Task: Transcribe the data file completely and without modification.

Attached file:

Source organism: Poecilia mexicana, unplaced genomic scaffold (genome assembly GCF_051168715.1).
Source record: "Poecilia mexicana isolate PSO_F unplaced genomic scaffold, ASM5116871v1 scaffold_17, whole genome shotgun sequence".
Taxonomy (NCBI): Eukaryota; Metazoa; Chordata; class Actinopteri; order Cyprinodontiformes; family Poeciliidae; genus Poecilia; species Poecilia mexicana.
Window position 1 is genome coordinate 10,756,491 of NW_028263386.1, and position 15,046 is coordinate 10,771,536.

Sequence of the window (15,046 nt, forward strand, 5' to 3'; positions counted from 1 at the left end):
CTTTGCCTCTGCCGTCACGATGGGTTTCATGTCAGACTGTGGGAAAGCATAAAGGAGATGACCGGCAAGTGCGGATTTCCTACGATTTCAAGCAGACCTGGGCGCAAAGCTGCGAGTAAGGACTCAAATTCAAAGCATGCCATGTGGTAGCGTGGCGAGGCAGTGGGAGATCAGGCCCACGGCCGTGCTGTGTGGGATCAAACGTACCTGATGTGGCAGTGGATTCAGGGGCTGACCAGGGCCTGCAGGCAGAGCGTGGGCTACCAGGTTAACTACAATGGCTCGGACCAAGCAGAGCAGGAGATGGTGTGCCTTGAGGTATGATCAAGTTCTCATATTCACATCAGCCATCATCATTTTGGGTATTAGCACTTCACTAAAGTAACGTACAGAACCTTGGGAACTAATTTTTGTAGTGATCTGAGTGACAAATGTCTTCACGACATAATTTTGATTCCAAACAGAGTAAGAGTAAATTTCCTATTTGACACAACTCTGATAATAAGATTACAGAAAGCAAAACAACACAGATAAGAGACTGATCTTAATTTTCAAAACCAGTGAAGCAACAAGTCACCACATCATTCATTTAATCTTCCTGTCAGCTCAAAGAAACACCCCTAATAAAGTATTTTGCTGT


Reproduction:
Source organism: Poecilia mexicana, unplaced genomic scaffold (genome assembly GCF_051168715.1).
Source record: "Poecilia mexicana isolate PSO_F unplaced genomic scaffold, ASM5116871v1 scaffold_17, whole genome shotgun sequence".
Taxonomy (NCBI): Eukaryota; Metazoa; Chordata; class Actinopteri; order Cyprinodontiformes; family Poeciliidae; genus Poecilia; species Poecilia mexicana.
Window position 1 is genome coordinate 10,756,491 of NW_028263386.1, and position 15,046 is coordinate 10,771,536.

Sequence of the window (15,046 nt, forward strand, 5' to 3'; positions counted from 1 at the left end):
CTTTGCCTCTGCCGTCACGATGGGTTTCATGTCAGACTGTGGGAAAGCATAAAGGAGATGACCGGCAAGTGCGGATTTCCTACGATTTCAAGCAGACCTGGGCGCAAAGCTGCGAGTAAGGACTCAAATTCAAAGCATGCCATGTGGTAGCGTGGCGAGGCAGTGGGAGATCAGGCCCACGGCCGTGCTGTGTGGGATCAAACGTACCTGATGTGGCAGTGGATTCAGGGGCTGACCAGGGCCTGCAGGCAGAGCGTGGGCTACCAGGTTAACTACAATGGCTCGGACCAAGCAGAGCAGGAGATGGTGTGCCTTGAGGTATGATCAAGTTCTCATATTCACATCAGCCATCATCATTTTGGGTATTAGCACTTCACTAAAGTAACGTACAGAACCTTGGGAACTAATTTTTGTAGTGATCTGAGTGACAAATGTCTTCACGACATAATTTTGATTCCAAACAGAGTAAGAGTAAATTTCCTATTTGACACAACTCTGATAATAAGATTACAGAAAGCAAAACAACACAGATAAGAGACTGATCTTAATTTTCAAAACCAGTGAAGCAACAAGTCACCACATCATTCATTTAATCTTCCTGTCAGCTCAAAGAAACACCCCTAATAAAGTATTTTGCTGT